The only thing that I would like to see improved is the brightness of the display: in the years since the iPhone 8 launch the color and vividity of the screens on phones has improved hugely, and they appear brighter at default settings – and forcing the brightness right up has a strong (and negative) effect on the battery life.

Its the best LCD you will find in any smartphone and has been tried and trusted by Apple and millions of users since 2013 so I dont think most will mind it however, if you are a pixel peeper, you will on occasion be able to see individual pixels dependent on whats on screen.

The big change with the iPhone SE 2020  is the upgraded engine from the iPhone 8. While the external design is nigh-on identical, Apple has supercharged the insides, with an improved chipset running the show.

That extra power is designed to allow the new iPhone SE to rival the iPhone 11 range in terms of speed when flipping between apps, and editing snaps and video, and should also improve the camera performance (thanks to upgraded computational power from the new chipset).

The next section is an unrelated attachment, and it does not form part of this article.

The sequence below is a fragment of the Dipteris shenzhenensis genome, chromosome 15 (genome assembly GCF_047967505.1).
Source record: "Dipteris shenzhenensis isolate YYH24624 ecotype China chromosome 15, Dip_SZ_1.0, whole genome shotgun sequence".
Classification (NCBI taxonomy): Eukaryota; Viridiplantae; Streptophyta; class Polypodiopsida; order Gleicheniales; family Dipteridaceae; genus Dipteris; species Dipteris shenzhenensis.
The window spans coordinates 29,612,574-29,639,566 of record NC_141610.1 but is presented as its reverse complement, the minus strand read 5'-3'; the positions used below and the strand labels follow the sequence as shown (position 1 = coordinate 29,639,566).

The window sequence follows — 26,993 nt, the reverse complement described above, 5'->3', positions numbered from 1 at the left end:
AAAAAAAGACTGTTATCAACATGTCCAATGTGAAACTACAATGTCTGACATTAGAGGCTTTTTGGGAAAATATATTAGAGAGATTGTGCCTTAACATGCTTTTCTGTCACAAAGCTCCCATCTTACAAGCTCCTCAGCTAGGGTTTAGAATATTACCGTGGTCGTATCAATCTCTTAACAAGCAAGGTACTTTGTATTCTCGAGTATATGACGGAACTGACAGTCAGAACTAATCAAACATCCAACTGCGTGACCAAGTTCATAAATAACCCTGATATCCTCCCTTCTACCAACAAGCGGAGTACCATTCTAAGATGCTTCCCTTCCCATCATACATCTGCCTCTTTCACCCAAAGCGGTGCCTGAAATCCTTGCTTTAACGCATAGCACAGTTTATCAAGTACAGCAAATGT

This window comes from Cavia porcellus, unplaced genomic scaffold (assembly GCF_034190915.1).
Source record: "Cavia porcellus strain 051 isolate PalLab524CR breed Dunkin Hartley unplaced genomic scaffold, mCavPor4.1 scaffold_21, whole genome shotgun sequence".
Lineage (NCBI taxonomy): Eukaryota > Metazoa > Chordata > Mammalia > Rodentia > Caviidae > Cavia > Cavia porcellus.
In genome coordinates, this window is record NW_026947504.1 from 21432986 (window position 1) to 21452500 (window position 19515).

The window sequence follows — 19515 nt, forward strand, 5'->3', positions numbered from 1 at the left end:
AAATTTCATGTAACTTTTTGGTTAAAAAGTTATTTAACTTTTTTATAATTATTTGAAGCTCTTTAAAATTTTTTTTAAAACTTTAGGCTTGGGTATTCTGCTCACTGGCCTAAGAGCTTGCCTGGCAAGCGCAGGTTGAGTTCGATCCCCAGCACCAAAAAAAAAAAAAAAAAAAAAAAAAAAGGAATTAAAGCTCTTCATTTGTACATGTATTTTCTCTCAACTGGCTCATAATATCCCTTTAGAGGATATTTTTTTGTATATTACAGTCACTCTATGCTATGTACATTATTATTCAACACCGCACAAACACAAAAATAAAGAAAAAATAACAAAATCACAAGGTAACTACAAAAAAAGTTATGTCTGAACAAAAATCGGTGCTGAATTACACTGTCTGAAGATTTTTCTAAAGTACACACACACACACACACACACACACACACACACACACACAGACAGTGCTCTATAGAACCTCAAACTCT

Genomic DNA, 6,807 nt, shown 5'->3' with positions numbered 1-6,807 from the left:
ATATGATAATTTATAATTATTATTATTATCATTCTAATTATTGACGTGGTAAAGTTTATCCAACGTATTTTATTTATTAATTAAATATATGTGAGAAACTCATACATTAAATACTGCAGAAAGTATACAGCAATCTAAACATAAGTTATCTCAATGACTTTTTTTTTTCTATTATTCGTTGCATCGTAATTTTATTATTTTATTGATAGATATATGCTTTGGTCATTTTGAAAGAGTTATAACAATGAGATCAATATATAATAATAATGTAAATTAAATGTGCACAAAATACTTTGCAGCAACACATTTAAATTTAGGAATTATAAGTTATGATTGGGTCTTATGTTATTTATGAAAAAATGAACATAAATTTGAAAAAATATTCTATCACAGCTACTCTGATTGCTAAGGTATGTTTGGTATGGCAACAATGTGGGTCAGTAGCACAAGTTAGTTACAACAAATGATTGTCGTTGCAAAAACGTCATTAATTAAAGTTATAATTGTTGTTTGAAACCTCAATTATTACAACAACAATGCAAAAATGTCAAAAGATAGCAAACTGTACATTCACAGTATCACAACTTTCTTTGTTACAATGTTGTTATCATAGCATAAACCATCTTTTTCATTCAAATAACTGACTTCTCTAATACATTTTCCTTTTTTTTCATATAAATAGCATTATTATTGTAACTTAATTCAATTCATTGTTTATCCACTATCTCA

Apple looks to have implemented some serious performance improvements while keeping the cost of this phone down, and that impression has been borne out in my experience with the iPhone SE: it matched the iPhone 11 Pro Max – the most powerful phone from Apple on the market – for speed when exporting an iMovie, and actually compressed a 1080p four-and-a- half minute video at an almost identical speed.

I compared it to the older iPhone 8 Plus with the same test, and when compressing and exporting a movie down to a smaller size, the iPhone SE 2020 managed the task so much quicker.

If you’re going to tax the phone to its limits, then the iPhone 11 Pro handsets are more able to handle graphically intensive tasks and apps – but even when playing more powerful games like Call of Duty Mobile, I didn’t feel the new iPhone SE losing any performance. The average user will notice little difference unless intentionally trying to tax the SE 2020.

What’s interesting is the way that the iPhone SE has been ‘angled’ by Apple in terms of power output. My benchmark testing showed that the newest iPhone doesn’t quite have the raw grunt or speed of the iPhone 11 range, suggesting that Apple is balancing power output with battery performance.